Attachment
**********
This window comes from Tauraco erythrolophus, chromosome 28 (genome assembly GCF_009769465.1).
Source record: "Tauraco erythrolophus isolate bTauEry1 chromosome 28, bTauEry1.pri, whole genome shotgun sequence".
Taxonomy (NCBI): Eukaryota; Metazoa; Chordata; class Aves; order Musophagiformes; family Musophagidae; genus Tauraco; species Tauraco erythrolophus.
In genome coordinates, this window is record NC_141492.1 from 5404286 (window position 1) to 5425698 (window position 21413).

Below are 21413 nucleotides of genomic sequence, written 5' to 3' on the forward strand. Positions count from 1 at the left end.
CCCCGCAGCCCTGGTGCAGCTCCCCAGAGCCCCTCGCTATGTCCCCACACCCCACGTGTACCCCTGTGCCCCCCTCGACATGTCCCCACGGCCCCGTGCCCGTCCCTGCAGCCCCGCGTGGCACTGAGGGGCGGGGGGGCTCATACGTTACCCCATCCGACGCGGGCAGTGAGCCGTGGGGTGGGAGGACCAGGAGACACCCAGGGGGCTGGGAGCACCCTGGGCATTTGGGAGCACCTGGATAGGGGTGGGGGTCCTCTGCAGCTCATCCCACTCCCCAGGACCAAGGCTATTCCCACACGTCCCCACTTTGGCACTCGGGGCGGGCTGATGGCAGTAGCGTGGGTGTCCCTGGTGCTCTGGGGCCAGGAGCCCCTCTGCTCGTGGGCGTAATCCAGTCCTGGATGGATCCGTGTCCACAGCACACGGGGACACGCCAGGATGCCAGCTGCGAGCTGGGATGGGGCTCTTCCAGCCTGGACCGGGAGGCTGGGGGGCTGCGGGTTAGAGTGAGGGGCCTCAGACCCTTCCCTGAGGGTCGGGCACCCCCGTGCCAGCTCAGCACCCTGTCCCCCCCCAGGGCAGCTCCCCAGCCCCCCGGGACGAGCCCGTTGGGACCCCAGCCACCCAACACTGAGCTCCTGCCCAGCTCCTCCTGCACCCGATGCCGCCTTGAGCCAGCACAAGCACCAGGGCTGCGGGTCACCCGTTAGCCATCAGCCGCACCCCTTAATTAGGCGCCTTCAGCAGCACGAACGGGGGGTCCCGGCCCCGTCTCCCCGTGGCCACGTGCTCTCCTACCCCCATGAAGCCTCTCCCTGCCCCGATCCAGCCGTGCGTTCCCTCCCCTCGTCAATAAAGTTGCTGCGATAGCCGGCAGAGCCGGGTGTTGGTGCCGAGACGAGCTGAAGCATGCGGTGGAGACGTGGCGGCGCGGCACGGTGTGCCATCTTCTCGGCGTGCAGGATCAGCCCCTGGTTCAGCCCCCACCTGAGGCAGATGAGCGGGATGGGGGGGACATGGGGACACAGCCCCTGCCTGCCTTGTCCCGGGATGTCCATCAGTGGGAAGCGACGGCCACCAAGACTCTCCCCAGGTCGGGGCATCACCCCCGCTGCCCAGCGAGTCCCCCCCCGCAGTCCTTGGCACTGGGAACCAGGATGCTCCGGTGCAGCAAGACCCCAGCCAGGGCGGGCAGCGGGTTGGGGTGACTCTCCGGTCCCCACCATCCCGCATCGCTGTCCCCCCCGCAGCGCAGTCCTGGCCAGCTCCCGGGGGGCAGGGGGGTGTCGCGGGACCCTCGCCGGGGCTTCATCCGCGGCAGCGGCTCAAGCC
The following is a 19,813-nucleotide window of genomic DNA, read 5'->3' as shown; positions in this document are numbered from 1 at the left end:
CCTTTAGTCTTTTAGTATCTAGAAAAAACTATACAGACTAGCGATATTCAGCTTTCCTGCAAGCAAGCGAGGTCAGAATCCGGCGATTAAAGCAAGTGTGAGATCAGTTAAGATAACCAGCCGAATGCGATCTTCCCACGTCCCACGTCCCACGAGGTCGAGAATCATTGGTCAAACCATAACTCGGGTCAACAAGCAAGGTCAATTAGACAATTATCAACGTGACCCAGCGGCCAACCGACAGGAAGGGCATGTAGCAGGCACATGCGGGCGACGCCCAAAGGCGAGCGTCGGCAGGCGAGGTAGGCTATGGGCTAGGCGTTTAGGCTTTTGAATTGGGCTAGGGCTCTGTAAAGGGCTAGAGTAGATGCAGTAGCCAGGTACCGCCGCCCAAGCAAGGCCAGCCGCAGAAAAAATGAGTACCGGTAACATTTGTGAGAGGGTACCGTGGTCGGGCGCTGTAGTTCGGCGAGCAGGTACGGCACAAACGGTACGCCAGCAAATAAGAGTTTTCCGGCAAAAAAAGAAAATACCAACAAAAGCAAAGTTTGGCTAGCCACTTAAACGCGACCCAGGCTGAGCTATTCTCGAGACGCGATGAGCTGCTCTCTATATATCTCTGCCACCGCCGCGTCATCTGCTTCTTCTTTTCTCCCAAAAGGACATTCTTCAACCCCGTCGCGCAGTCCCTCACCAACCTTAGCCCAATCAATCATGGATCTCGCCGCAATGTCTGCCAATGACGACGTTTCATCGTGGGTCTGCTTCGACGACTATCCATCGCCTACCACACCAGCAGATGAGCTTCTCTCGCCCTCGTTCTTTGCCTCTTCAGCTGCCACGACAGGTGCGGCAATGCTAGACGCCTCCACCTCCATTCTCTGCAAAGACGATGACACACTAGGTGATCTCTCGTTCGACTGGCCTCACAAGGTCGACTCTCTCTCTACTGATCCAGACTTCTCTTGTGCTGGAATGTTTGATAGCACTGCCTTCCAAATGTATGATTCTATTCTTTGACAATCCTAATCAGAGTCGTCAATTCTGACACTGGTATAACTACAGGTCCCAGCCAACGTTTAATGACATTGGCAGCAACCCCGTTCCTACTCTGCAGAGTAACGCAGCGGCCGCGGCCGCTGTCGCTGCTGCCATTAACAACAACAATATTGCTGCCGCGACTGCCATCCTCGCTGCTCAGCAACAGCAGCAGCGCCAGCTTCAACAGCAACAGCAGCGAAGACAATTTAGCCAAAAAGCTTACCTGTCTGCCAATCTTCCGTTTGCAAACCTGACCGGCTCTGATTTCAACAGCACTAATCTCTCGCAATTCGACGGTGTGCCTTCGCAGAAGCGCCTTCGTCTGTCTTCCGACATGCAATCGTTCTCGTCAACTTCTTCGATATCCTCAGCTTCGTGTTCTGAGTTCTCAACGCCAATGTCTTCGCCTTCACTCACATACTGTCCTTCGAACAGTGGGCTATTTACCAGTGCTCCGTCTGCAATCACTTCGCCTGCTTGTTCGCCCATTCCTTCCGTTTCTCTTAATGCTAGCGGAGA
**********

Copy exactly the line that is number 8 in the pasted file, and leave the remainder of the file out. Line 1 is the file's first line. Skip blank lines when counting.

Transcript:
CCTTTAGTCTTTTAGTATCTAGAAAAAACTATACAGACTAGCGATATTCAGCTTTCCTGCAAGCAAGCGAGGTCAGAATCCGGCGATTAAAGCAAGTGTGAGATCAGTTAAGATAACCAGCCGAATGCGATCTTCCCACGTCCCACGTCCCACGAGGTCGAGAATCATTGGTCAAACCATAACTCGGGTCAACAAGCAAGGTCAATTAGACAATTATCAACGTGACCCAGCGGCCAACCGACAGGAAGGGCATGTAGCAGGCACATGCGGGCGACGCCCAAAGGCGAGCGTCGGCAGGCGAGGTAGGCTATGGGCTAGGCGTTTAGGCTTTTGAATTGGGCTAGGGCTCTGTAAAGGGCTAGAGTAGATGCAGTAGCCAGGTACCGCCGCCCAAGCAAGGCCAGCCGCAGAAAAAATGAGTACCGGTAACATTTGTGAGAGGGTACCGTGGTCGGGCGCTGTAGTTCGGCGAGCAGGTACGGCACAAACGGTACGCCAGCAAATAAGAGTTTTCCGGCAAAAAAAGAAAATACCAACAAAAGCAAAGTTTGGCTAGCCACTTAAACGCGACCCAGGCTGAGCTATTCTCGAGACGCGATGAGCTGCTCTCTATATATCTCTGCCACCGCCGCGTCATCTGCTTCTTCTTTTCTCCCAAAAGGACATTCTTCAACCCCGTCGCGCAGTCCCTCACCAACCTTAGCCCAATCAATCATGGATCTCGCCGCAATGTCTGCCAATGACGACGTTTCATCGTGGGTCTGCTTCGACGACTATCCATCGCCTACCACACCAGCAGATGAGCTTCTCTCGCCCTCGTTCTTTGCCTCTTCAGCTGCCACGACAGGTGCGGCAATGCTAGACGCCTCCACCTCCATTCTCTGCAAAGACGATGACACACTAGGTGATCTCTCGTTCGACTGGCCTCACAAGGTCGACTCTCTCTCTACTGATCCAGACTTCTCTTGTGCTGGAATGTTTGATAGCACTGCCTTCCAAATGTATGATTCTATTCTTTGACAATCCTAATCAGAGTCGTCAATTCTGACACTGGTATAACTACAGGTCCCAGCCAACGTTTAATGACATTGGCAGCAACCCCGTTCCTACTCTGCAGAGTAACGCAGCGGCCGCGGCCGCTGTCGCTGCTGCCATTAACAACAACAATATTGCTGCCGCGACTGCCATCCTCGCTGCTCAGCAACAGCAGCAGCGCCAGCTTCAACAGCAACAGCAGCGAAGACAATTTAGCCAAAAAGCTTACCTGTCTGCCAATCTTCCGTTTGCAAACCTGACCGGCTCTGATTTCAACAGCACTAATCTCTCGCAATTCGACGGTGTGCCTTCGCAGAAGCGCCTTCGTCTGTCTTCCGACATGCAATCGTTCTCGTCAACTTCTTCGATATCCTCAGCTTCGTGTTCTGAGTTCTCAACGCCAATGTCTTCGCCTTCACTCACATACTGTCCTTCGAACAGTGGGCTATTTACCAGTGCTCCGTCTGCAATCACTTCGCCTGCTTGTTCGCCCATTCCTTCCGTTTCTCTTAATGCTAGCGGAGA